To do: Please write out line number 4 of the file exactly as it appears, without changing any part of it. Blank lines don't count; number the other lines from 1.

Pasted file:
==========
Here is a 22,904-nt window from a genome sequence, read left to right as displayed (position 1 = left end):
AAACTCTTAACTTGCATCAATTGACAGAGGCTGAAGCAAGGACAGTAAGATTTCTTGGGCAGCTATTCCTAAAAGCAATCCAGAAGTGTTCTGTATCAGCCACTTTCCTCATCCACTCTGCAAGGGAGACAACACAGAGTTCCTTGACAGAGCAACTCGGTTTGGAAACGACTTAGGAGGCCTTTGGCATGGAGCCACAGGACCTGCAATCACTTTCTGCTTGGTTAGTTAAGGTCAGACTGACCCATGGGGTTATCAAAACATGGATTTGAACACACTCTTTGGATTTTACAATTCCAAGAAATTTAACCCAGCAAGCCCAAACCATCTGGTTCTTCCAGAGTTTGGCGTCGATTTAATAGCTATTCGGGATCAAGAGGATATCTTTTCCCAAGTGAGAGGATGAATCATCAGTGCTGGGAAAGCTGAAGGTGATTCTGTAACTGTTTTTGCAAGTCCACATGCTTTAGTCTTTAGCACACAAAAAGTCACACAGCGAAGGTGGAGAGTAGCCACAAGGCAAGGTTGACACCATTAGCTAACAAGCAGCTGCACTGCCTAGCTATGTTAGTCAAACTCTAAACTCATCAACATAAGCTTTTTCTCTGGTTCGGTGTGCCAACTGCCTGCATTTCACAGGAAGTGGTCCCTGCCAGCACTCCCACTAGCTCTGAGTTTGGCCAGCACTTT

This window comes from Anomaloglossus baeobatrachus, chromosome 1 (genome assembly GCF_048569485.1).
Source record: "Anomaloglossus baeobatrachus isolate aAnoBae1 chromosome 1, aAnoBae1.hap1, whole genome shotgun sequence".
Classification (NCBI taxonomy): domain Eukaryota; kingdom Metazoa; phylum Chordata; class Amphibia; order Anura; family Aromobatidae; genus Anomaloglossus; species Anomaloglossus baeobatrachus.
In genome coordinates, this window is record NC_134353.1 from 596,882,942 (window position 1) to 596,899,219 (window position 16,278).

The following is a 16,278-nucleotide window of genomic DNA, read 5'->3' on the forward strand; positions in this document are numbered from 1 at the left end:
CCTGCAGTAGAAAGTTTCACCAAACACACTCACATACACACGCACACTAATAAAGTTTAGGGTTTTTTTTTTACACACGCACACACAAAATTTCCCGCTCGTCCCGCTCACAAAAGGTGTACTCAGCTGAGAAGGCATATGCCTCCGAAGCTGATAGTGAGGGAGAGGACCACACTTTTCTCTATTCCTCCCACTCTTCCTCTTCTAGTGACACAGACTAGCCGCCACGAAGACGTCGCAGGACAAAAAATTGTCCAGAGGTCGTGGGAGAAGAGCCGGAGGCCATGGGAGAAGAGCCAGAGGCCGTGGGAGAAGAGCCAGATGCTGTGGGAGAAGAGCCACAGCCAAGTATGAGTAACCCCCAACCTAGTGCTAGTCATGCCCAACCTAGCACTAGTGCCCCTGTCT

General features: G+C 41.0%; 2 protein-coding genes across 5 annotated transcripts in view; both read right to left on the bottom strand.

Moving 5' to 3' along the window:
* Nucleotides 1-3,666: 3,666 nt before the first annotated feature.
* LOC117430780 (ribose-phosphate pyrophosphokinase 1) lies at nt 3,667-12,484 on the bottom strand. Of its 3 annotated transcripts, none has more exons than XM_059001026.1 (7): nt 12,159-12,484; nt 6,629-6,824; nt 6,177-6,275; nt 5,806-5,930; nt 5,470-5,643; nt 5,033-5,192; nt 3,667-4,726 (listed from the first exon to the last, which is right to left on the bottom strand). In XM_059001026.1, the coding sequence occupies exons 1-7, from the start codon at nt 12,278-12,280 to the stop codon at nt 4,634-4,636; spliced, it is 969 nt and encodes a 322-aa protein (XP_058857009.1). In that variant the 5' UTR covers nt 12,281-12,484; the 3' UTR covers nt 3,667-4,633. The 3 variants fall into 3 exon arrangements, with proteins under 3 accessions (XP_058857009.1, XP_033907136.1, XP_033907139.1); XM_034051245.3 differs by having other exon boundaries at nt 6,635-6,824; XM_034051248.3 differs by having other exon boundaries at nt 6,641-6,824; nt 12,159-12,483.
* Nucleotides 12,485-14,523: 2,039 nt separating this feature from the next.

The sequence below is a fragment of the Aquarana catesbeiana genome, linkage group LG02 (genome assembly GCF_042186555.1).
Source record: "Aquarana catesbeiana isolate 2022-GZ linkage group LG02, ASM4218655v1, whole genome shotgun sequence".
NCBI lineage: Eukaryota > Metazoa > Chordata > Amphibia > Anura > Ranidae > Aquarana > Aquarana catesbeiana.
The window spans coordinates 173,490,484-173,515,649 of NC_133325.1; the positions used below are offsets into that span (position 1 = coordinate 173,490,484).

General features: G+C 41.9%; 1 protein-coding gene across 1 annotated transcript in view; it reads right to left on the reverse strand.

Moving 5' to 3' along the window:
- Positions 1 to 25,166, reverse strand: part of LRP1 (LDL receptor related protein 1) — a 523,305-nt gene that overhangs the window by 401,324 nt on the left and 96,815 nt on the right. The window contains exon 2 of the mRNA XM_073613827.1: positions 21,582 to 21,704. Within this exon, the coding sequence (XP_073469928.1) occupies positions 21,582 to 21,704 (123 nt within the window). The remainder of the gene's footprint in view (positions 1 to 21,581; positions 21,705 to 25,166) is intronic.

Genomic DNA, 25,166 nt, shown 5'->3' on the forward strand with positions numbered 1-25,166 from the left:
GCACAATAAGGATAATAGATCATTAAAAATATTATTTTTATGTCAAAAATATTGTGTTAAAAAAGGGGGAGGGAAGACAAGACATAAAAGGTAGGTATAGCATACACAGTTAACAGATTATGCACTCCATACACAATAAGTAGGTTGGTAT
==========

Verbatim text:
Source record: "Anomaloglossus baeobatrachus isolate aAnoBae1 chromosome 1, aAnoBae1.hap1, whole genome shotgun sequence".